“Without Bianca in my life, there is no drama, stress or anxiety about when the next fight will happen.”
Jessica* and Chloe*
Jessica and Chloe had been friends since before they were even born. Their mums were neighbours and pregnant at the same time, so their friendship seemed inevitable. But when Jessica and her boyfriend broke up and Chloe saw that as a green-light to move in, Jessica’s heart was broken all over again.
“Chloe was a consistent friend,” Jessica says, “It was a low maintenance friendship in the sense that we could hang at home and still have a good time.”
Chloe always showed signs of valuing her relationship with boys over hers with Jessica, but this trait hit a nerve when Chloe prioritised her relationship with Jessica’s ex over Jessica. “I had asked her to cut ties with him, after a devastating breakup but it seemed as though she was closer with him than ever.
“She didn’t respect my feelings and continued to talk to him which made me question why I was even friends with her.”
At this point, Jessica and Chloe had been best friends for 19 years so I wondered how Jessica felt about putting all that past behind her.
“At the time of cutting our friendship, I didn’t feel like I needed to sustain it,” Jessica explains. “I’m very much that person that if you do me wrong then what’s the point in trying? By the time it came to cutting Chloe off, I was sick of trying.
“I think if you tell your friend a few times to stop doing something that hurts you and they continue to do it, it’s not worth trying to make the friendship work.
“If your ‘friend’ is doing horrible things that directly hurt you after you’ve called it out and explained it – they’re not your friend.”
Devon* and Ava*
Devon had moved from Australia to Sweden to pursue a dream-worthy Nordic lifestyle (insert jealous emotions here). It was there where she met her best friend, Ava.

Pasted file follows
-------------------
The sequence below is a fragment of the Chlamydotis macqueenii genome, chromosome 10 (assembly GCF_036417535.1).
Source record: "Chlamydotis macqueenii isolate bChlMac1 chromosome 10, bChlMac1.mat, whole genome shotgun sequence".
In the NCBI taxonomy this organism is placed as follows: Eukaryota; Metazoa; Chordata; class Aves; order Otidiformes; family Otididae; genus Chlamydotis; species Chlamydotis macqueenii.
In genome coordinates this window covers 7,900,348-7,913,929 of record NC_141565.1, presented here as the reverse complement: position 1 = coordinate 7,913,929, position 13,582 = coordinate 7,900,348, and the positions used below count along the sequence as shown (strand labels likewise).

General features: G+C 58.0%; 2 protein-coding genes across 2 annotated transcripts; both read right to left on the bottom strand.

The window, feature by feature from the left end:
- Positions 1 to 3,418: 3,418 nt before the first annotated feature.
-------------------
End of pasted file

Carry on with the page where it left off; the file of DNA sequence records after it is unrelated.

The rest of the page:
Devon met Ava at dance school, where they trained six days a week together, usually for hours on end. “We were always around each other,” Devon explains. “We were in sync.
“We would ride our bikes to and from dance together, as we lived across the park from each other, we did a weekly skinny dip at the beach, which is a cultural thing, talk about our boyfriends, teachers, other friends and parental issues.”
This international friendship turned from north to south after Ava used her native language against Devon. “Our dance teacher asked in Swedish if anyone wanted a solo and if they did, they needed to message her by the end of the week,” Devon tells me, “My Swedish wasn’t very good, so I missed this.
“Ava asked me to teach her the solo, help her and perfect the section, all without telling me about the amazing opportunity. The dance was my favourite and the last one that I would ever do in Sweden.
“It was clear that Ava wasn’t saying anything on purpose so she could have the limelight.
“If we both has tried and she got it, it would’ve felt different, but she made me help her and then not mention anything about it because she knew that I didn’t understand.”
Devon explains that Ava knew exactly how to use Devon’s weaknesses against her. Ava was a master manipulator. “Ava was extremely competitive and would always point out how she was smaller than me, despite knowing I had disordered eating at the time.”
When you are far away from home, you find yourself without a physical support system. This can often cause you to settle for less than average friends.
“Sometimes I miss having such a close friend but then I remember the shell of person I was and how controlled I was by her and I’m glad I don’t have contact with her anymore,” Devon says.
Maybe it’s true what they say that sometimes we hurt the ones we love the most but it’s important to know if even if someone ‘loves’ us, we don’t have to accept or take pain.
Friendships are two-sided and they involve work – from everyone involved. What I’ve learnt on this journey is that you can miss the friendship that you had but not regret walking away. Dr Seuss was definitely onto something, when he said, “Don’t cry because it’s over. Smile because it happened.” But if you’re looking for a quote from me, I’d say,
"Don’t take shit from shit. Know your worth and don’t accept less."
*names have been changed for anonymity reasons.